● more contamination and less time to volatilize contaminants
● smaller grain size at density
● component warping or even cracking
● rapid heating is restricted to small, low mass compacts.

4. Rapid Heating Techniques

 Rapid sintering is an area of much invention. The demonstrations are exciting, but the production of consistent product is difficult. Thus, other than for metastable materials (sintered diamond, thermoelectric compounds, polymer- metal composites), where the time at temperature is short to minimize decomposition, traditional sintering avoids rapid heating. Even so, inventions abound and range from self-heating exothermic processes to closely coupled heating from induction, laser, microwave, electric discharge, or plasma energy sources.

4.1. Exothermic

  An exothermic reaction is a means to rapidly heat the compact while simultaneously forming a compound. The thermite reaction between aluminum and iron oxide powders generates molten iron (and alumina slag) for portable welding. Once ignited, the exothermic reaction is rapid. Such a reaction is a means to rapidly heat another powder compact. Alternatively, the constituent powders are reacted to form a compound that sinters using the reaction heat. Two or more powders are mixed and compacted. Once initiated, the reaction heat induces adiabatic temperature rise [33-36]. Thousands of systems are known, including aluminides (Ni3Al), silicides (MoSi2), carbides (TiC), nitrides (ZrN), and borides (MgB). Coble termed the process reactive sintering, as is evident when the reaction provides sufficient heat to sinter the newly formed product [37]. Often a liquid phase forms during the reaction to accelerate sintering densification. The reaction propagates by passing heat through the surrounding material, similar to how a fire advances, but the large thermal and shrinkage gradients distort the component. Thus, only in a few applications, such as sintering MoSi2 heating elements, has the process been commercialized.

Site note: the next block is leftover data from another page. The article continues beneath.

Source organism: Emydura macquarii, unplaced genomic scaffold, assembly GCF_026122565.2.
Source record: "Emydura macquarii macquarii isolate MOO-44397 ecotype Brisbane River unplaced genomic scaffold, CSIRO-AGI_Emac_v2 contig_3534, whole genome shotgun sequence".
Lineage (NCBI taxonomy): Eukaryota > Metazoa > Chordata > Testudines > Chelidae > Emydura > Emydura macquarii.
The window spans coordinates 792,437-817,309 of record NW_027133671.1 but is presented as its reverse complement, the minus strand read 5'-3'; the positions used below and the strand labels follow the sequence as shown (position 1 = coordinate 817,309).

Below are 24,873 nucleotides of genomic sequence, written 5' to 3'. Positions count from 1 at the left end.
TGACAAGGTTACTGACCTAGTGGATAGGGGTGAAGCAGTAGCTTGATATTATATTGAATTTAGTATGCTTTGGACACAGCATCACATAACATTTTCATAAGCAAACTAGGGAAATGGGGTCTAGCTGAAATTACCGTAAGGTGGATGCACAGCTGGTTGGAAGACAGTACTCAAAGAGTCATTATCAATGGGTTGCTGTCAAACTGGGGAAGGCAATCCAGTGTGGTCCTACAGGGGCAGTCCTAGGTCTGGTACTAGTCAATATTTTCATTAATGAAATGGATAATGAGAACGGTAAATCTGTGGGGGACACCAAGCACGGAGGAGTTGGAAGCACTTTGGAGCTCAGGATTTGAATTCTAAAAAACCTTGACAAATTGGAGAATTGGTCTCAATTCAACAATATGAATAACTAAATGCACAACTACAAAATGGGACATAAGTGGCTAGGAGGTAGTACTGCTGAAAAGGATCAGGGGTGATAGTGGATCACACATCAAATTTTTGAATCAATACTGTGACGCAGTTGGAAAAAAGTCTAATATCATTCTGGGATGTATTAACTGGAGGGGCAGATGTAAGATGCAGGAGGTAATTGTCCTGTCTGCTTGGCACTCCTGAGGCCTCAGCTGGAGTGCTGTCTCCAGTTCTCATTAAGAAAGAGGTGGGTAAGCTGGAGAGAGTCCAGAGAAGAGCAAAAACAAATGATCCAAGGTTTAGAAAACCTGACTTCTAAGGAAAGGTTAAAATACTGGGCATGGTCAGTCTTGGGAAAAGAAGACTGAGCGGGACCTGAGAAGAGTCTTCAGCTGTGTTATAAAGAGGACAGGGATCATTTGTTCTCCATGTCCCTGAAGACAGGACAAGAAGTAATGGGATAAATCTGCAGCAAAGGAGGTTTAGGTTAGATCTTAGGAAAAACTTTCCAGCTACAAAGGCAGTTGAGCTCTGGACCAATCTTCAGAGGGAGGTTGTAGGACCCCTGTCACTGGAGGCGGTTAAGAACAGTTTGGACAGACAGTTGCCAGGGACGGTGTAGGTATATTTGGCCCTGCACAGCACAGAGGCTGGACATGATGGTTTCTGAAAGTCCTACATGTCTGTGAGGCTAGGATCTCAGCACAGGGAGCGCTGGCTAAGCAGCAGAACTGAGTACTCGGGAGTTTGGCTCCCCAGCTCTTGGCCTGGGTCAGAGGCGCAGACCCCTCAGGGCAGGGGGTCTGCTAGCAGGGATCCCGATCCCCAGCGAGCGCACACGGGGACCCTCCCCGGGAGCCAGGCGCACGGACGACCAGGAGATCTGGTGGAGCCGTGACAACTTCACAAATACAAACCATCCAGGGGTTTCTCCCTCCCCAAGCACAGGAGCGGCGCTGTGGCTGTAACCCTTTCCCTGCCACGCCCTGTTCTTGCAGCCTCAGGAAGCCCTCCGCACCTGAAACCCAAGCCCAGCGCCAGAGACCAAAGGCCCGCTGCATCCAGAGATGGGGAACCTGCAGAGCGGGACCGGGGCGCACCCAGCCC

For reactive sintering, the ingredients are mixed in the desired ratio. For example to sinter nickel aluminide NiAl, nickel and aluminum powders are mixed and compacted in an equal atomic ratio. The reaction initiates near 600°C (873 K) and is self-heating to 1200°C (1473) or higher with a 2 to 5 mm/s propagation velocity. The velocity depends on density and particle size. For nonreactive systems, a sacrificial reactant is used to generate heat [38]; Mn mixed with S is one option. The formation of MnS heats an embedded compact. A variant is exothermic hot pressing where an external pressure is applied during the reaction. Process control is difficult.

4.2. Electric Current

  Electrical discharge heating is an old idea used in sintering tungsten, tantalum, molybdenum, and other high melting temperature metals. It was revived by Inoue for sintering magnets in cycles lasting 100 s [39]. Heating rates of 10°C/s arise with electric current passage though graphite tooling [40]. Such ideas spread and became a favorite means for rapid heating with simultaneous pressurization.

  Process control is complicated by substantial shifts in conductivity during densification. At the start of the consolidation cycle even metallic powders are poor conductors, but as densification progresses they bond to become conductive. In some cases the compact densifies to become so conductive that it fails to heat properly. On the other hand, nonconductor materials rely on heating the containment die. For oxide coated materials, such as aluminum, the situation is complex. Experiments with 125 μm water atomized aluminum show difficult initial current flow through the compact oxides. Even so spark sintering delivers 99.7% density using a cycle of 0.3°C/s to 600°C (873 K) with a 30 min 40 MPa pressure hold [41]. Hot pressing gives essentially the same result, and when the strength and elongation are compared, spark sintered gave 93 MPa and 48% and hot pressing gave 90 MPa and 50%. Spark sintering resulted in higher properties at short times, probably due to erosion of the surface films. Still both approaches plateaued at similar properties when fully densified.